A flag is NOT just a piece of cloth.

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Photo Credit: Uncommon Caribbean

A flag is NOT just a piece of cloth.

Flags embody the spirit of a culture and its rich history.

Uncertain times like these can bring out the absolute best in humans, but it also affords several opportunities to highlight the very ugly gaps that exist amongst races and cultures.

Over the past week or so I found myself scrolling Instagram just like most people stuck at home looking for some kind of stimulation to get my mind off the world’s state of affairs no thanks to COVID-19.

I remember when 9-11 happened.  People bonded and put their differences aside like nothing I have ever seen before.  People from all different walks of life prayed together for unity and peace.

But this COVID-19 got people on some other shit.

Nonetheless, I found myself scrolling past a post from a popular Caribbean platform that called attention to a woman who had done a challenge video rocking a Trinidadian flag.. and she ALLEGEDLY wasn’t Trini.

Just like my previous blog, I believe that people should come to Carnival as they are, but I also respect the reasons why masqueraders choose not to wear a flag that is their own. HOWEVER… I found myself stunned as I read comments summarizing the vitriol over cultural misappropriation as “its just a piece of cloth”.

Hold up.

Let’s put it this way:  When you go to church and take communion, do you think you are receiving wine and crackers? Most people would agree the on presentation/symbolism of the body and blood of Christ.  

The church is definitely a heavy example, but there is symbolism in everything.  Why isn’t this accepted with other cultures as it pertains to Caribbean people and their island countries?

And if you’re still thinking it a piece of cloth, let’s do a QUICK (but not all encompassing) break down the symbolism of the Trinidad & Tobago flag. 

The color/shade black is a representation of the strength in numbers of its unified people.  Red represents the strength of its people Trinidad and Tobago on the left and right of the flag.  White represents the sea which binds the two islands together.  These colors were chosen representing all elements of the earth (wind, air, fire, water) encompassing the past, present and future.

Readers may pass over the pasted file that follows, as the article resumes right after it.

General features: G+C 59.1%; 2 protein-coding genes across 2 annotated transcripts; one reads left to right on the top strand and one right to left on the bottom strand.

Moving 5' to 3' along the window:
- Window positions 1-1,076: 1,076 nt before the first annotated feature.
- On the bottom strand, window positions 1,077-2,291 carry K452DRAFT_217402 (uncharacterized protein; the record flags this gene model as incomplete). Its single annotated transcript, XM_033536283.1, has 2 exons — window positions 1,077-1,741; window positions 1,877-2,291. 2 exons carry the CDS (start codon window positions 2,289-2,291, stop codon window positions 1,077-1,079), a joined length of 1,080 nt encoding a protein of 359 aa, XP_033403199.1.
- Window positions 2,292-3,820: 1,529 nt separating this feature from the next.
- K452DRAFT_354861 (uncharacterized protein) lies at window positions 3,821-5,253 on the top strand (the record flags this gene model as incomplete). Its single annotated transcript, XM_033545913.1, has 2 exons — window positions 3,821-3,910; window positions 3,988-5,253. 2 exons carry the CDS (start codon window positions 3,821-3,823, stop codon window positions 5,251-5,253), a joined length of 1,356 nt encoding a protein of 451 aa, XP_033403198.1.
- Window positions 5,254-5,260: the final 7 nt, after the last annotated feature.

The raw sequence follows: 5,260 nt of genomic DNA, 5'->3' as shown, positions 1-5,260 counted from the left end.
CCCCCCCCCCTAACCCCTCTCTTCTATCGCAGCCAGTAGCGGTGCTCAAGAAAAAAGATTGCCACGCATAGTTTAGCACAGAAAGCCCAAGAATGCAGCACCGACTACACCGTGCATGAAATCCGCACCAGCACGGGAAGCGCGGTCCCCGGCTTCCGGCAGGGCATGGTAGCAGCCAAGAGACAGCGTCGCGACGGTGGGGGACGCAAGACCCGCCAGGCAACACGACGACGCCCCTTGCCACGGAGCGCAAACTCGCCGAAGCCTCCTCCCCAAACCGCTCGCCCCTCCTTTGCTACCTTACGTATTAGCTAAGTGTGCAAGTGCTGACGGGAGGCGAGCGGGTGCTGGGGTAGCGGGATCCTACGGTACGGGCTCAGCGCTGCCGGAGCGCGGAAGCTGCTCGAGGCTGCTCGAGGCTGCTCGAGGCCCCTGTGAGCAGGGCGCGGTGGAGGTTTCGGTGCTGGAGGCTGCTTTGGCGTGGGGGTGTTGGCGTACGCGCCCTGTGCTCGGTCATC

To discount an island-country’s flag is to completely dismiss its rich history and lays ignorance its people… their experiences and struggles that you may not possibly ever be able to relate to.

So who are you to misappropriate a flag based on it being a piece of cloth to YOU?

People from all over the world are more than welcome to enjoy the Caribbean culture and play mas.  But lack of respect for the culture and a expressed desire to not honor their flags as they should is what leads to the very harsh criticism that I  have seen on social media. Flags aren’t fashion accessories. Their flags aren’t something that you wave only in the spirit of Carnival to put down and away until you feel like waving it at your next fete or Carnival jump. These flags represent a way of life that is not your own. Please be respectful.

How do you feel about waving a flag that is not your own? What makes you do it?  If you are of West Indian descent, how do you feel about people who choose to wave flags from different island-countries?

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